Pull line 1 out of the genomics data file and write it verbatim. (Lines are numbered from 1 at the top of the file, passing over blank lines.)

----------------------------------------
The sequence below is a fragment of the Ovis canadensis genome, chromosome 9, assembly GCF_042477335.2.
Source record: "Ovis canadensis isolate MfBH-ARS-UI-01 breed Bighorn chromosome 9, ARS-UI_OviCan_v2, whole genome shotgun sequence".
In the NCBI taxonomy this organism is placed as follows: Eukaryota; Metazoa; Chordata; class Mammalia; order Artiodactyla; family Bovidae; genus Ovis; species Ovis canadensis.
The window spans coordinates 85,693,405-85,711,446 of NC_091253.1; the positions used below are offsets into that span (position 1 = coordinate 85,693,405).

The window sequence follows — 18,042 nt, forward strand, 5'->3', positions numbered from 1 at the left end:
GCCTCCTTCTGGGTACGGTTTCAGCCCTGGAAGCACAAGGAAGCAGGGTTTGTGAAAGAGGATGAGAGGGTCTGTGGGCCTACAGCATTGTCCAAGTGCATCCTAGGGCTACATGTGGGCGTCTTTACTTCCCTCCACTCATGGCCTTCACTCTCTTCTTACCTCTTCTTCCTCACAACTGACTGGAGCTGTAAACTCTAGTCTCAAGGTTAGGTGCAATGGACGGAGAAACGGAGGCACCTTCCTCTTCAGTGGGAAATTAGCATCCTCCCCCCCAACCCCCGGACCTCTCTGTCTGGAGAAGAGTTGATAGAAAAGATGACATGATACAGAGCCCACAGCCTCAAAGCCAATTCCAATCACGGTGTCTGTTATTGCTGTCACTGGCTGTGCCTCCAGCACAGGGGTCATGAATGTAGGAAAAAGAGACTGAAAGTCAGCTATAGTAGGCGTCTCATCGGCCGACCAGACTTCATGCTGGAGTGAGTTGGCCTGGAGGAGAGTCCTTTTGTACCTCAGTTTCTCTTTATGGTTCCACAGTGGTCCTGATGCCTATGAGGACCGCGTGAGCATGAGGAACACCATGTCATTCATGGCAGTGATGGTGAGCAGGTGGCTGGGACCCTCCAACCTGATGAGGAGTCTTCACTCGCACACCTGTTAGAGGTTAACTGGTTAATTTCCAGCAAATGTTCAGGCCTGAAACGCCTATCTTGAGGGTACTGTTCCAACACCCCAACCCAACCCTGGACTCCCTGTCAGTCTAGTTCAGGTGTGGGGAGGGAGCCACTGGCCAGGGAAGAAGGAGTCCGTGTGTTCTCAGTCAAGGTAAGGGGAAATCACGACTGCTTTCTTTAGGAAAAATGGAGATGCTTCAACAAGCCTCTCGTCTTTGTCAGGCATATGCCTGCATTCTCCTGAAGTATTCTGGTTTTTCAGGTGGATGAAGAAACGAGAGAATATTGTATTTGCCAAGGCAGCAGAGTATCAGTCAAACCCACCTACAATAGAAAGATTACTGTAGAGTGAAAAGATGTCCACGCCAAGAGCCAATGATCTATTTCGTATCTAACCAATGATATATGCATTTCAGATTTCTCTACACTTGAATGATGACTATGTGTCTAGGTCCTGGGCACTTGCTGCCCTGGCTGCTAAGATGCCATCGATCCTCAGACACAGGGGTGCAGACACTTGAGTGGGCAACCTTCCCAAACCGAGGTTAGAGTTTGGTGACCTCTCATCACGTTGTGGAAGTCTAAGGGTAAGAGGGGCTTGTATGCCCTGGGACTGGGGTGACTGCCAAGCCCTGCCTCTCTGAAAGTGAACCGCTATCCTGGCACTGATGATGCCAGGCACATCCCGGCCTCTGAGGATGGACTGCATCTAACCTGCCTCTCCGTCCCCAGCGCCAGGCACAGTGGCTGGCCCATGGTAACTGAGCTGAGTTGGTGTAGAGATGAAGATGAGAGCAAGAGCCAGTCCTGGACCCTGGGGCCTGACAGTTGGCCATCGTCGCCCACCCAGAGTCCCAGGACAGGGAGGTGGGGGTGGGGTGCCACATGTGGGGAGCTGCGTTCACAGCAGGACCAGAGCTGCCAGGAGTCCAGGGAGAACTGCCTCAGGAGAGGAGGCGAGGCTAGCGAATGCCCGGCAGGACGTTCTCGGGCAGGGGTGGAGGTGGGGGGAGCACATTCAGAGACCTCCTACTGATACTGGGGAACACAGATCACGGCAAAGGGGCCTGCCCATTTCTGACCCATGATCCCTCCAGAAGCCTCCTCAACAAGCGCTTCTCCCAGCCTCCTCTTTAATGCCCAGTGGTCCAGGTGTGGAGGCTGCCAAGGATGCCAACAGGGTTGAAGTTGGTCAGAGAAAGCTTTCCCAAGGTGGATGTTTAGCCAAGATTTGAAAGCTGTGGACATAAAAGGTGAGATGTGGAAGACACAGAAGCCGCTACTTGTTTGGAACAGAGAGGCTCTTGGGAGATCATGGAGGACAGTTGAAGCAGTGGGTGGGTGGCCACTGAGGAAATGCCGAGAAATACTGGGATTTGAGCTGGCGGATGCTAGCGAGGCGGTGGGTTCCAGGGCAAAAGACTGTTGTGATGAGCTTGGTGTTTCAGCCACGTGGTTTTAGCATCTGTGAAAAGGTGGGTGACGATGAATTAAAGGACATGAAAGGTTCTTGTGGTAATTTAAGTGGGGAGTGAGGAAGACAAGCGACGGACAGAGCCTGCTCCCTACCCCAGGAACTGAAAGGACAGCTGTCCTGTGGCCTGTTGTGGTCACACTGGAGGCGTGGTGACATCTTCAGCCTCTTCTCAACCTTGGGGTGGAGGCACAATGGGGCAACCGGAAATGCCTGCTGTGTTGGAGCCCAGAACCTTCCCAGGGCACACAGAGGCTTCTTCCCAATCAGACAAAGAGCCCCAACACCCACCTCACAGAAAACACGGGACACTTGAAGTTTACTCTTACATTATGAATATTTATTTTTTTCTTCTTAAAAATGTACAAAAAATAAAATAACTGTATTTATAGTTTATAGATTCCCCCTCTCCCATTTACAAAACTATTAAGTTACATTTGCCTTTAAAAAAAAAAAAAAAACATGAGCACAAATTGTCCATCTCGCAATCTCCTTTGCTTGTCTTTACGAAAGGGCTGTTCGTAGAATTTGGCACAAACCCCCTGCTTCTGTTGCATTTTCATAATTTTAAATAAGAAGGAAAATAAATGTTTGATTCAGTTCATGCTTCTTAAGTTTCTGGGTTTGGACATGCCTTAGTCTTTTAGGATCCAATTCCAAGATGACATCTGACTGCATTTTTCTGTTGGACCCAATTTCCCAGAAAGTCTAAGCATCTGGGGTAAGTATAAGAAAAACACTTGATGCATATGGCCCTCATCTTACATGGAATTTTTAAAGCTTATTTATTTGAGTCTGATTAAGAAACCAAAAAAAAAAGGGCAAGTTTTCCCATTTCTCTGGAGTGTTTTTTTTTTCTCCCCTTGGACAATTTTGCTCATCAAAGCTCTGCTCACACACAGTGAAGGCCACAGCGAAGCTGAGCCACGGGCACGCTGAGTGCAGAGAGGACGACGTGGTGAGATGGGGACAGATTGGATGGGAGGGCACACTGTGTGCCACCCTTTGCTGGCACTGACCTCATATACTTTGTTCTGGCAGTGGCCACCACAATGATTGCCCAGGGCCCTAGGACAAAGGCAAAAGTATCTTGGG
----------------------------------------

The sequence below is a fragment of the Ovis canadensis genome, chromosome 9, assembly GCF_042477335.2.